Deer Hunting Stories
Fact or Fiction??
By Keith Gibson
It has been a known fact that fishing stories tended to get better and better with passage of time, along with the passage of alcohol into the story teller. This also occurs with deer hunting stories.
The distance that the hunter brought down his quarry, increases by several yards with each additional drink.
My father used to counter these stories by stating that he always treated his bullets before the hunt began, so that he could shoot at extremely long distances.
He would dip them in olive oil, then salt and pepper. The oil would lubricate the barrel, thus allowing the bullet to go faster, increasing the range. The salt would keep the meat from spoiling until he could get there and the pepper kept the flies away.
The McGill Club and the Victory Club in McGill were the favorite watering holes for hunters to regale others with tales of their hunting and shooting skills.
There were of course many funny stories that actually happened.
One true story was related to me by Tom Dotson (91) who was raised in McGill. He told me that his father was quite the deer hunter and supplied the family with plenty of venison during the 1930s and 1940s.
His father, Tim, would gas up their two door Model A Ford sedan and head for the hills whenever the supply of meat was running low. Sometimes he would open the deer season a few months ahead of schedule, if necessary.
In such cases he had a master plan. The Model A had a back seat that had lots of leg room. He would place the deer on the floor in front of the seat and then pile lots of mahogany branches over the deer. Everyone knew that he heated the house by burning mahogany. After covering up the deer, he would head for town. He always parked in front of the McGill Club. He could then slip into the post office and get his favorite out of town newspaper and then because for some unknown reason, the U.S. Post Office was located near the Club he automatically ended up at the bar. He liked to have a couple of boiler makers and then get a bucket of beer to take home.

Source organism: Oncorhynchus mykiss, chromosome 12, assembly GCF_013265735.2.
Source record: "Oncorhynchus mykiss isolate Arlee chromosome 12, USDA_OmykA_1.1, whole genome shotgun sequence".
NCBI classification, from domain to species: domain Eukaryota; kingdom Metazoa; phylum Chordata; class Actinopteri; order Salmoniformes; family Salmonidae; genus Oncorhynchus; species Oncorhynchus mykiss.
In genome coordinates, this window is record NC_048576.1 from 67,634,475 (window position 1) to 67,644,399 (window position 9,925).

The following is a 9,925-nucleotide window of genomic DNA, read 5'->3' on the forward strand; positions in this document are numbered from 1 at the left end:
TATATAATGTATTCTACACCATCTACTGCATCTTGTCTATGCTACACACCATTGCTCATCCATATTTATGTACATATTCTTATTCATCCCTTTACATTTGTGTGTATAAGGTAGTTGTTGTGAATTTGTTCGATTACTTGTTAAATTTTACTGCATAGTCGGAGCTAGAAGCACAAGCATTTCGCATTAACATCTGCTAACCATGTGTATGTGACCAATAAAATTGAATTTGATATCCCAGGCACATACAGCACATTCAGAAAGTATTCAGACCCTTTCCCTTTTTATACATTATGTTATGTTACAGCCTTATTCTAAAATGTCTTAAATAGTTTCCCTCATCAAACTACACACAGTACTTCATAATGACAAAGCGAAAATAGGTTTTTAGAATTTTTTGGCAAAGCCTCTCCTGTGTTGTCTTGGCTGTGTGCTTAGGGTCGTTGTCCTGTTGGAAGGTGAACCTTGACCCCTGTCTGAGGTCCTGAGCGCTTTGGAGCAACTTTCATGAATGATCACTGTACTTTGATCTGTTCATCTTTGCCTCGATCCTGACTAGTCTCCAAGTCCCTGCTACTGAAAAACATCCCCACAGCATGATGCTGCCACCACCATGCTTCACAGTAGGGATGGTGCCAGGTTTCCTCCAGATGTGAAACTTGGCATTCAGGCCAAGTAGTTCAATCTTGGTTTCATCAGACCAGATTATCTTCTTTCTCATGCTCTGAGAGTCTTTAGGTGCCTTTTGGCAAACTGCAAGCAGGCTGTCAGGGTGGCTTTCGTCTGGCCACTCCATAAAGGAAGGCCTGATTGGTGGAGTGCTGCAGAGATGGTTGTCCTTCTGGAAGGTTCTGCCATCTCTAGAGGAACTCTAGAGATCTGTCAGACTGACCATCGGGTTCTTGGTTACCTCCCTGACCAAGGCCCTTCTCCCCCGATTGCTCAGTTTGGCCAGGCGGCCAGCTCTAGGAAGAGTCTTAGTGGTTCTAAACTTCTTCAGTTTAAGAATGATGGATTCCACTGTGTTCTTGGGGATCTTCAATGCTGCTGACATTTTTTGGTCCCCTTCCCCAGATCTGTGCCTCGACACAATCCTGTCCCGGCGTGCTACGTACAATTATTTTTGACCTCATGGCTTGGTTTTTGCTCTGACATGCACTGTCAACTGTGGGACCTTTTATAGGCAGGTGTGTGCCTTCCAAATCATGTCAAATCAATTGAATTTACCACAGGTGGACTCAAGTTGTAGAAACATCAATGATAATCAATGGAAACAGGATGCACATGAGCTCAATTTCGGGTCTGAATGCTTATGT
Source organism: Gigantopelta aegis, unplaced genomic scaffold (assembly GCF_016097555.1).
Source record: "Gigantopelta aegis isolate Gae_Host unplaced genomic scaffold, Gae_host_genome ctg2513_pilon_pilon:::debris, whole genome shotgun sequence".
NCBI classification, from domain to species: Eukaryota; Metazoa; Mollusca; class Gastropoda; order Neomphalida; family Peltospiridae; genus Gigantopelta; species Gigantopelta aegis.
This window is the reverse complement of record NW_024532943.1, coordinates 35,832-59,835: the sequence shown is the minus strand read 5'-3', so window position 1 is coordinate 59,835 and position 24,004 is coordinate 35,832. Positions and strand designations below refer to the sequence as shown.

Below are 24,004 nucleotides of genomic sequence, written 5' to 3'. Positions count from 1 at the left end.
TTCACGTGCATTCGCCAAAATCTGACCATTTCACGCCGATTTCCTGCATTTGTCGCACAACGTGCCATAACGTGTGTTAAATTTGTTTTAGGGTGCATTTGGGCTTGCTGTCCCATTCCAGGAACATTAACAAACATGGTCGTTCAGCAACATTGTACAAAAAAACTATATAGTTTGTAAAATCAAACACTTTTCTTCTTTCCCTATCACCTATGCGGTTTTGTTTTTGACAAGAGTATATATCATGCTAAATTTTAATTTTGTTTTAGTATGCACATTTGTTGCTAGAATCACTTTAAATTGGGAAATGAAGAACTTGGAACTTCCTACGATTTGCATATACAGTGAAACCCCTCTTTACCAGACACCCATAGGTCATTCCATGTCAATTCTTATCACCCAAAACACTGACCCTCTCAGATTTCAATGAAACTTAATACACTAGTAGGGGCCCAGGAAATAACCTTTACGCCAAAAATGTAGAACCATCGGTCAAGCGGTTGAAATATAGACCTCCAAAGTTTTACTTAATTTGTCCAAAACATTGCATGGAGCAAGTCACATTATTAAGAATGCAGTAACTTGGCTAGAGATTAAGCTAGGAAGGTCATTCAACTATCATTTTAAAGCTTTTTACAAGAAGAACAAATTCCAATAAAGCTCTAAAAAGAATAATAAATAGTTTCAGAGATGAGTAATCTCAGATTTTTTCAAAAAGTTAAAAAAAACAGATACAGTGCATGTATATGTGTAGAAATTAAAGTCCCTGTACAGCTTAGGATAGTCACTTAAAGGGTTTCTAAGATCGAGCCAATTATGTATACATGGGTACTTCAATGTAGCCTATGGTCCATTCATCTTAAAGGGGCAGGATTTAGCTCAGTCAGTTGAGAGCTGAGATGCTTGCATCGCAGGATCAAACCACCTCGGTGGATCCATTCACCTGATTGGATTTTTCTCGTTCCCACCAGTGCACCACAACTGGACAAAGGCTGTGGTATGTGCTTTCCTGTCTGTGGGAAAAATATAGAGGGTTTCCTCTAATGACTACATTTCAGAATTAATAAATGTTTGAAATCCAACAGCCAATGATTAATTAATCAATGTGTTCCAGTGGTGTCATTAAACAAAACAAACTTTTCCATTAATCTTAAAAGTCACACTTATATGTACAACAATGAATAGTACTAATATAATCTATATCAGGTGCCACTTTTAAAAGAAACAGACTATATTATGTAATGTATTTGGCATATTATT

He was in this procedure one time when a friend, Al McCubbin came into the bar and announced, loudly, that Tim needed to get his Model A and the load of mahogany home quickly, because it was bleeding all over the street.
The many hunting tales told over the years may have been exaggerated to a large extent, but a tour thru the McGill Club may dampen such thoughts. A good look at the deer mounts on the walls dating back to the 20s, 30s, etc. is a good indication that many of those tales were true. There are some fine old mounts there.
I remember a lot of us kids walking around town in late October and looking at some of the huge bucks hanging from the rafters on the north side of the houses. Andy Morel’s house was a certain one and so was Growler Munson’s and Dick Crane’s.
The deer were wrapped in several layers of cheesecloth to keep any flies out. After a few weeks of aging they were taken down, skinned and cut and wrapped for the freezer. There were no large freezers in the homes at that time, but most folks had a rented freezer locker in the back of the McGill Commissary.
Such were the deer hunting times in the past.